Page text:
Video: Norfolk snowboarder claims national Big-Air title at competition in Edinburgh
- Credit: copyright: Archant 2013
The flatlands of Norfolk may seem an unlikely training ground for winter sports competitors but that has not prevented 19-year-old Mary Leishman from winning a national snowboarding title.
The first-year student at the University of East Anglia, from Wymondham but now living in Norwich as a student, has become the highest ranked female university competitor for Big-Air Snowboarding in the UK.
The Business Management student captained the UEA Union's Snowsports Club, at the BUDS Dryslope Championships in Edinburgh, which is the world's biggest dryslope event and sees over 1,000 skiers and snowboarders competing.
Leishman, who has honed her skills at the Norfolk Snowsports Club's dryslope at Trowse, was competing in the Big-Air category which sees boarders attempt to land the most stylish and technical aerial manoeuvre off a large jump.
After making it to the final, competitors then have two runs, with the best one counting, to impress the judges. But it was not all plain sailing for Leishman.
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As captain of the UEA team, she accompanied a team-mate to a local hospital after he had suffered a bad cut to his knee and ended up being a late entry for her competition.
Despite the drama she still made it through to the final, where she and six other finalists battled it out for first place.
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'It was a challenging two runs as I had little practice and the change in weather conditions had caused the slope to run much faster than I expected, but I didn't mind as I was just so excited to be in the finals,' Leishman said.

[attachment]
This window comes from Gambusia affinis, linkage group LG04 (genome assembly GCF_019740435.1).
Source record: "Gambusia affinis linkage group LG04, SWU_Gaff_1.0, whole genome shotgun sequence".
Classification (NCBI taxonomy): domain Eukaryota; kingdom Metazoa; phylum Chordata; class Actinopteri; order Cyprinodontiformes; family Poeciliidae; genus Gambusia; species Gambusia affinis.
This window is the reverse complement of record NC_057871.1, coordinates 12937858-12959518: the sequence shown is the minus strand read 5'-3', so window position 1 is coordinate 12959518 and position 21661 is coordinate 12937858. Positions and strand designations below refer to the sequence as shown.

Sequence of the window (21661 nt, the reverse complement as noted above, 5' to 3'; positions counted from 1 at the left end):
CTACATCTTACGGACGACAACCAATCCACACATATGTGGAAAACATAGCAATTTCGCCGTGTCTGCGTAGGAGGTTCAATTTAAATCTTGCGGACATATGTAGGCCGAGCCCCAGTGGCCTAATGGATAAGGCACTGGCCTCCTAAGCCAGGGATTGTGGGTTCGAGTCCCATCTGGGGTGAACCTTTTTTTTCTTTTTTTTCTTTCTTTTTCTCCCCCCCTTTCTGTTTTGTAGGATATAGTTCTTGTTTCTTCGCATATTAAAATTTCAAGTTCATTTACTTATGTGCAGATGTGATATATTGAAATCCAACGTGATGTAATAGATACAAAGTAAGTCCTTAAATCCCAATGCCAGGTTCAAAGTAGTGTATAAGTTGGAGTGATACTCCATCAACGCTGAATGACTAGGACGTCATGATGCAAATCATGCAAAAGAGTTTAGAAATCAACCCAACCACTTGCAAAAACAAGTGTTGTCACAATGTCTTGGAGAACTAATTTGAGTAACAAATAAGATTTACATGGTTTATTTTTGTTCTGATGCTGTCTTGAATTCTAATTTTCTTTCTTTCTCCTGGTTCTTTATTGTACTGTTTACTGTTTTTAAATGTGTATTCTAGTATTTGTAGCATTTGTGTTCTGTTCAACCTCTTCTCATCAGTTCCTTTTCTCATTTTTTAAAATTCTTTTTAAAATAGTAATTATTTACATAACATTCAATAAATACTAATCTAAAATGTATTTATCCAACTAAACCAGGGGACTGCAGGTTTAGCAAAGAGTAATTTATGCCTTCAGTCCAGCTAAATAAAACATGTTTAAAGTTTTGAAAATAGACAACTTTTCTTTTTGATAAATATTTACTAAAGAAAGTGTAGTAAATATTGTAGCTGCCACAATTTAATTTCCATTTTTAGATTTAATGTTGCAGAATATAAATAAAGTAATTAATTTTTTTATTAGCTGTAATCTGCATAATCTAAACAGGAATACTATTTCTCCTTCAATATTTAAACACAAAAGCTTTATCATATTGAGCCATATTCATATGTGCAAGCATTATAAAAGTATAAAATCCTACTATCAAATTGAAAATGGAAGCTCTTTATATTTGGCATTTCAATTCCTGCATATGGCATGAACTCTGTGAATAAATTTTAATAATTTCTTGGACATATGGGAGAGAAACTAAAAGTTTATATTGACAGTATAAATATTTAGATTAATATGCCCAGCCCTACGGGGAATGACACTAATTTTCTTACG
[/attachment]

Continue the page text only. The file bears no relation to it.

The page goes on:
'Big-Air is where you come off a large jump and perform aerial manoeuvres. I won the ladies Big Air category, which I was quite happy with. 'With Big Air if you don't land the tricks they don't count and there was another girl there throwing front-flips, which was a bit beyond me and I expected her to win but it turns out she didn't land any of them so my (Backside) 360 was the best trick, which I was pretty happy with.'
Since learning to snowboard at Norfolk Snowsports Club five years ago, Leishman has regularly trained at Trowse and also instructed others.
'It's a good place to learn, I absolutely love it,' she continued. 'I kept coming down and practicing, kept pushing myself. There's lots of awesome riders here and it's a really great vibe.
'So I just kept riding and pushing myself. I ride with a lot of guys because there are not many girls who do snowboarding but I think that really pushes my ability to be honest.
'You can build it up a little and try smaller jumps and slowly build up to bigger jumps but once you get out on real snow you can't just ride over it slowly, that's just not an option, so you really just have to get over the jump. It's usually a case of just watching someone else and going 'all-right, I can do that'.
'Snowboarding is such an exhilarating sport, it's a very social sport too which is why I love it so much. Norfolk Snowsports Club is a great place to learn as well as its run by volunteers, which makes it really friendly but also really affordable.'
Leishman is keen to promote her sport to others in the area and is involved with organising the club's annual festival, Farmers Jam, a camping weekend of music, parties, skiing and snowboarding which will be held next September.
She added; 'I'm very excited with my victory up in Scotland earlier and I must thank our great local shop, Snowfit Revolutionz, for all their support they have given me over the years.
'I'm really excited about the chance to push freestyle in our local area. The sport doesn't get much publicity, but Norfolk is a great area to ride, our dryslope is one of the best in the country; and with riders like Olympic potential Kyle Wise from the area, it's a fantastic place to learn. If you live locally there's no reason not to give it a try.'